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How Bob Marley Was Given Up To Die

Alex Constantine - June 1, 2013


nMay 31, 2013

“Reggae music will get bigger and bigger and bigger till it reaches the right people!" - Bob Marley

Robert Nesta Marley, the Jamaican reggae hero who was extensively quoted at the just concluded African Union Jubilee Summit meeting in Addis Ababa died a slow and excruciating death this month 32 years ago.

One could say he was neglected, forgotten and taken for granted by those whom he trusted - the ivy who insulated him and mindlessly sucked out his musical success.

Details pieced together from writings on Bob as well as the recent Kevin MacDonald’s “Marley” documentary reveal a painful story of a man who was left to waste away his musical genius and succumb to an early death.

On May 13, 1977, bob had badly injured his big toe while playing football against French journalists in Paris. He went on with his performances. In fact, it is a few weeks after the injury that he performed at the now famous London “live” gig at the Rainbow Theatre.

The wound deteriorated and got uglier by the day as he continued to perform and play football even after cancerous cells had been detected in it. At the instigation of the Rastas around him, he rejected amputation of the toe and opted for a lesser aggressive surgery and moved on with his life.

In “Marley”, Wailer’s lead guitarist Junior Marvin claims Bob got bad advise from people around him. Some told him he wouldn’t be able to dance on performances if he agreed to cut the toe.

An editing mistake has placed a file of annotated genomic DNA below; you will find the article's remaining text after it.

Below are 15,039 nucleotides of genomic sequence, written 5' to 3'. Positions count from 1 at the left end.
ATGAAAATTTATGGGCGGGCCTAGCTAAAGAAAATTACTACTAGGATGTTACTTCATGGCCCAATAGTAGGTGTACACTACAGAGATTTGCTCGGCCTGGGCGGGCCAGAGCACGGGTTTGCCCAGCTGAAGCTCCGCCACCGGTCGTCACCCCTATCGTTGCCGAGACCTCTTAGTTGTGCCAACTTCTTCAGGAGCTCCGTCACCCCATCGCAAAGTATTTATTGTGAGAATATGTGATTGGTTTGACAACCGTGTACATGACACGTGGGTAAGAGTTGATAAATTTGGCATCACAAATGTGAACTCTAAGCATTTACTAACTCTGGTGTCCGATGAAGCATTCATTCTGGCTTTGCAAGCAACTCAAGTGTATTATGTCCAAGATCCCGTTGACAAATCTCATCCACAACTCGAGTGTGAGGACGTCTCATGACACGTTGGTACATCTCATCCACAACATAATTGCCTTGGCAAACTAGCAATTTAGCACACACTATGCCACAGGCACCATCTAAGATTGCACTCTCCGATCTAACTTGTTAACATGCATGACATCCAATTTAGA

In the same documentary, his long time producer and the man who introduced him to the European market - Chris Blackwell - confesses that he’d forgotten about Marley’s health problems by the time the singer collapsed almost five years later at Central Park on September 21, 1981.

“I knew he had problems with his toe but I'd forgotten about it. If he was going to regular clinics, he would probably be around today,” Blackwell says in award-winning documentary.

The night before, as Timothy White recalls in Catch a Fire, Bob had woken up dazed and had trouble remembering the now famous show he held at Madison Square Garden with the American The Commodores.

When he collapsed and with foam frothing in his mouth, the Rastas around him, as one of the tour members recalled, simply lifted him up, made some incantations in patois and took him back to his hotel.

They didn’t even bother to tell Rita, his wife, who was also in the tour. The same Rastas made a decision to continue the tour with the sickly man. They dragged him to Pittsburg for another show where he ended up sitting on a stool and playing redemption song as the other band members watched in unmistakable fright.